aboundance

GoodGod!

September, 2018

Meet the Gods: Mabon

Merry meet.

The fall equinox sabbat takes its name from the Welsh god Mabon. He was called “Mabon, son of Modron,” which means “Great Son, Son of the Great Mother.” The great mother, his mother, was the earth.

According to Arwynn MacFeylynnd, who wrote “A Guide to the Sabbat’s Symbolism” found on WitchesOfTheCraft.com, “In the myth of Mabon, the god disappears, taken from his mother, Modron, when only three nights old. Mabon is freed with the help of the wisdom and memory of the most ancient living animals – the blackbird, stag, owl, eagle and salmon.

All along, Mabon has been quite happy, dwelling in Modron’s magickal Otherworld – Modron’s womb – to be reborn as his mother’s champion, the Son of Light. Mabon’s light has been drawn into the Earth, gathering strength and wisdom to become a new seed.”

In that way, his fertility is recognized as we harvest the bounty of the earth. During this the time of abundance, Mabon is putting his energy and light into the seeds that will be planted for next year’s harvest.

As one of the ancient, most likely lesser gods, most stories about him have been lost.

All we know is that he was stolen away from his mother when he was only three nights old and imprisoned until he was rescued by King hur’s companions,” MacFeylynnd stated.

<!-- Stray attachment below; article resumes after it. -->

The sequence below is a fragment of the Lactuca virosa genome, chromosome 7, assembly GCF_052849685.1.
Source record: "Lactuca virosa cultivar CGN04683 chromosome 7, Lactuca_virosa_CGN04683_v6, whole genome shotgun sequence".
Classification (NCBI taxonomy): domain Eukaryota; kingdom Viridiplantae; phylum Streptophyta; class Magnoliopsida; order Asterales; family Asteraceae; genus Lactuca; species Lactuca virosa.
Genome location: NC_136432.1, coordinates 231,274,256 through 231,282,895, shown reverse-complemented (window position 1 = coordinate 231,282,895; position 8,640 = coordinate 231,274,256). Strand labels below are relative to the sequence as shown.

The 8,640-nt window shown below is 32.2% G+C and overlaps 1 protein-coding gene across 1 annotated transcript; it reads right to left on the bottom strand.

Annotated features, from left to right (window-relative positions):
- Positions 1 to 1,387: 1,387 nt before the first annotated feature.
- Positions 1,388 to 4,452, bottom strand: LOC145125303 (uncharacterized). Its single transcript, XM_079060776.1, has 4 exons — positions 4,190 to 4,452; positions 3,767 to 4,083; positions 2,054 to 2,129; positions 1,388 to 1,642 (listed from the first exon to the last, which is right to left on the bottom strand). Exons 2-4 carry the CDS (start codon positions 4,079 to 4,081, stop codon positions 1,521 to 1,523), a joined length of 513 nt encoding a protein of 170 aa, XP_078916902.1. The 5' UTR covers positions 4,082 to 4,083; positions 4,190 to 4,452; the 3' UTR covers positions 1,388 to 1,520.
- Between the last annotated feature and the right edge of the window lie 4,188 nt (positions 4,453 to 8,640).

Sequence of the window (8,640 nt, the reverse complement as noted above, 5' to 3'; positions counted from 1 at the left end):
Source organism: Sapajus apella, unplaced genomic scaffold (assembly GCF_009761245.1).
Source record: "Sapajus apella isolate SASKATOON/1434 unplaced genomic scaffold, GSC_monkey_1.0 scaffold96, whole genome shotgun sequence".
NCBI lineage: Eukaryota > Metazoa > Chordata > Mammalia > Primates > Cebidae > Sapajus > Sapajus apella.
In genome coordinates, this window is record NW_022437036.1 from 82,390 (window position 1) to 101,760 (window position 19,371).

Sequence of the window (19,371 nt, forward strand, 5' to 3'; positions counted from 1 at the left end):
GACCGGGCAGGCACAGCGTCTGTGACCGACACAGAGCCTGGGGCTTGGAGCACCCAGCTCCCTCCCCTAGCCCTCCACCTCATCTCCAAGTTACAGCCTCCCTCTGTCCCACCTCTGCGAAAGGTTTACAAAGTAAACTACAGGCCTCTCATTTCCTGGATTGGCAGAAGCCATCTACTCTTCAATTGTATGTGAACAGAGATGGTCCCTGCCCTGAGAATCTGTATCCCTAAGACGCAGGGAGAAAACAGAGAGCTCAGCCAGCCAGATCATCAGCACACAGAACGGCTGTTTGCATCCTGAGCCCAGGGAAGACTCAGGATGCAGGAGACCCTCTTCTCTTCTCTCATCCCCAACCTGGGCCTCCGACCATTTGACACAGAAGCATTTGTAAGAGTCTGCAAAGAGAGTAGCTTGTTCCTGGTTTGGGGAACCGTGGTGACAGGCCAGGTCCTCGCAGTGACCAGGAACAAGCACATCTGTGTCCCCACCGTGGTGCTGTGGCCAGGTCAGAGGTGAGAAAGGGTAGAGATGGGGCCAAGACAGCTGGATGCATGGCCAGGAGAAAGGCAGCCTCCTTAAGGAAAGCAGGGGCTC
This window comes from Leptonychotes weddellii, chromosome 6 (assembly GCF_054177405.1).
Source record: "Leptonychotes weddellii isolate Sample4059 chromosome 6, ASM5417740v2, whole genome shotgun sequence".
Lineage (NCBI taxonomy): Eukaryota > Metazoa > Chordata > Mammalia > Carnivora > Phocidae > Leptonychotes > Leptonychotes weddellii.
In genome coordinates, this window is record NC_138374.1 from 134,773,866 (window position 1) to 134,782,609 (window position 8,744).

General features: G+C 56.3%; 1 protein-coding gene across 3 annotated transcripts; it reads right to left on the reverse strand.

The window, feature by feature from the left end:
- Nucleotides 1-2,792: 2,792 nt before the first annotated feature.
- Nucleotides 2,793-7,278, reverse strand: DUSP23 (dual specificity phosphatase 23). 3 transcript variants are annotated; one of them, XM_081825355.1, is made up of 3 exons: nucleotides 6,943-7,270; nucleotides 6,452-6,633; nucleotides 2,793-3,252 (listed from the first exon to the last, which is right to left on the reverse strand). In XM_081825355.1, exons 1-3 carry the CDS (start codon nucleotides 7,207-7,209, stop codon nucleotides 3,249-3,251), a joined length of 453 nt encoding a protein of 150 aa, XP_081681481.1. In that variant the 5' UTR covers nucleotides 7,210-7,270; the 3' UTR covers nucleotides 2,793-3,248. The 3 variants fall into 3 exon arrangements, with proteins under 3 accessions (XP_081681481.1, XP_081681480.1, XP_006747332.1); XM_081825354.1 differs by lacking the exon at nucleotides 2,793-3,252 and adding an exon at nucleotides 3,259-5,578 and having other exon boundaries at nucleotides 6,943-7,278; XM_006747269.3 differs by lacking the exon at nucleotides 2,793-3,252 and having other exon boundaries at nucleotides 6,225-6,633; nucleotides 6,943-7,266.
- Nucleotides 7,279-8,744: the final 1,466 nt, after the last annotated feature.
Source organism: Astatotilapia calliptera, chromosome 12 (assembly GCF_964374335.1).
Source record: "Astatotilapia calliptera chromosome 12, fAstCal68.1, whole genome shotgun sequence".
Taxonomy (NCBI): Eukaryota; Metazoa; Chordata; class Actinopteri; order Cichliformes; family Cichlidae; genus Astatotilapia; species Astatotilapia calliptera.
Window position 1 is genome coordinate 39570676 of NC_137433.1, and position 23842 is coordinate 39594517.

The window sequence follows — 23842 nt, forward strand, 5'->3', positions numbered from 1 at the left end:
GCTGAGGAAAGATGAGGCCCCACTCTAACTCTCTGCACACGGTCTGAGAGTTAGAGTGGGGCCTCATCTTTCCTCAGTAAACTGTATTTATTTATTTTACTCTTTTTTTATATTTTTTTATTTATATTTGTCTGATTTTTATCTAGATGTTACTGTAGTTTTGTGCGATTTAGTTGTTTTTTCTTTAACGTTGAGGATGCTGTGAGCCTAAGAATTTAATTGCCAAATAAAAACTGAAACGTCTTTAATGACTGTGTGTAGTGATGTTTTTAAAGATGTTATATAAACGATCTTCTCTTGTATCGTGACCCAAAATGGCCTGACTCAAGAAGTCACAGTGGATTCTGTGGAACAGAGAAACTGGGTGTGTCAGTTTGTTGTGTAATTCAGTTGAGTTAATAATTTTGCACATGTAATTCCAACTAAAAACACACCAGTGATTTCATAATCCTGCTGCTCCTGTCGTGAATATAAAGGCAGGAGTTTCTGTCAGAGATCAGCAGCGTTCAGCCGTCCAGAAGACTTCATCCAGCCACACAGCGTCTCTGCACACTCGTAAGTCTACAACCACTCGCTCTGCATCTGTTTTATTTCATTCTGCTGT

Knowing what it was like to be held captive in a dungeon, Mabon was said to be a god of freedom, freeing caged animals and those unjustly imprisoned.

He protects all that is wild and free. His animal totems are the owl, the blackbird, deer, eagle and salmon. We honor Mabon when defending the animals, and when we work for the freedom of all people,” is written on witchingtime.com.

Merry part. And merry meet again.

***

About the Author:

Lynn Woike was 50 – divorced and living on her own for the first time – before she consciously began practicing as a self taught solitary witch. She draws on an eclectic mix of old ways she has studied – from her Sicilian and Germanic heritage to Zen and astrology, the fae, Buddhism, Celtic, the Kabbalah, Norse and Native American – pulling from each as she is guided. She practices yoga, reads Tarot and uses Reiki. From the time she was little, she has loved stories, making her job as the editor of two monthly newspapers seem less than the work it is because of the stories she gets to tell. She lives with her large white cat, Pyewacket, in central Connecticut. You can follow her boards on Pinterest, and write to her at woikelynn at gmail dot com.